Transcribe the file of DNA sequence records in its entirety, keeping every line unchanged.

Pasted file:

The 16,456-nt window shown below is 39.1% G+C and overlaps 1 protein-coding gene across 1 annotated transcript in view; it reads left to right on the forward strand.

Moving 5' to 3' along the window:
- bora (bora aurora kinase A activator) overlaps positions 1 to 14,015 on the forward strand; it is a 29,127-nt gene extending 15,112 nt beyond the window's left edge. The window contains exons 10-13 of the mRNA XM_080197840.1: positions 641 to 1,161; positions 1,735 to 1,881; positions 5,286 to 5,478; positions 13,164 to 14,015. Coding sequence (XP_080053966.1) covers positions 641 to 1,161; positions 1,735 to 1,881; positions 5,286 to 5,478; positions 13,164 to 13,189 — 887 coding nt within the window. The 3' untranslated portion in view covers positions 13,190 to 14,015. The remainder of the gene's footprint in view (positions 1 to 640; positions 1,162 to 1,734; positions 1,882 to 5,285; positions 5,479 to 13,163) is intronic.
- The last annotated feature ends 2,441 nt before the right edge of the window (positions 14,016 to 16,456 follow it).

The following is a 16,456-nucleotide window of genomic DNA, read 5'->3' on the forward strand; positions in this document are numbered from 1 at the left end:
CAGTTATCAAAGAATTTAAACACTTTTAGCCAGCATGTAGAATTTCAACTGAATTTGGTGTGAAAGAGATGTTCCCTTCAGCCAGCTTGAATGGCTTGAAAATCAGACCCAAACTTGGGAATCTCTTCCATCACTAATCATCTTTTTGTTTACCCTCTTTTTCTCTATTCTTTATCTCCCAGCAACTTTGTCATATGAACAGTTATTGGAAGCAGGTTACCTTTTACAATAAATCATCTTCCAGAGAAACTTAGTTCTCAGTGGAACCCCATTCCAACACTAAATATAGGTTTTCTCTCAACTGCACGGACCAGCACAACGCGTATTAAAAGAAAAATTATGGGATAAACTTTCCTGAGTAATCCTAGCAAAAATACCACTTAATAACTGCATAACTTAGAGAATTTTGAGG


The 16,456-nt window shown below is 39.1% G+C and overlaps 1 protein-coding gene across 1 annotated transcript in view; it reads left to right on the forward strand.

Moving 5' to 3' along the window:
- bora (bora aurora kinase A activator) overlaps positions 1 to 14,015 on the forward strand; it is a 29,127-nt gene extending 15,112 nt beyond the window's left edge. The window contains exons 10-13 of the mRNA XM_080197840.1: positions 641 to 1,161; positions 1,735 to 1,881; positions 5,286 to 5,478; positions 13,164 to 14,015. Coding sequence (XP_080053966.1) covers positions 641 to 1,161; positions 1,735 to 1,881; positions 5,286 to 5,478; positions 13,164 to 13,189 — 887 coding nt within the window. The 3' untranslated portion in view covers positions 13,190 to 14,015. The remainder of the gene's footprint in view (positions 1 to 640; positions 1,162 to 1,734; positions 1,882 to 5,285; positions 5,479 to 13,163) is intronic.
- The last annotated feature ends 2,441 nt before the right edge of the window (positions 14,016 to 16,456 follow it).

The following is a 16,456-nucleotide window of genomic DNA, read 5'->3' on the forward strand; positions in this document are numbered from 1 at the left end:
CAGTTATCAAAGAATTTAAACACTTTTAGCCAGCATGTAGAATTTCAACTGAATTTGGTGTGAAAGAGATGTTCCCTTCAGCCAGCTTGAATGGCTTGAAAATCAGACCCAAACTTGGGAATCTCTTCCATCACTAATCATCTTTTTGTTTACCCTCTTTTTCTCTATTCTTTATCTCCCAGCAACTTTGTCATATGAACAGTTATTGGAAGCAGGTTACCTTTTACAATAAATCATCTTCCAGAGAAACTTAGTTCTCAGTGGAACCCCATTCCAACACTAAATATAGGTTTTCTCTCAACTGCACGGACCAGCACAACGCGTATTAAAAGAAAAATTATGGGATAAACTTTCCTGAGTAATCCTAGCAAAAATACCACTTAATAACTGCATAACTTAGAGAATTTTGAGG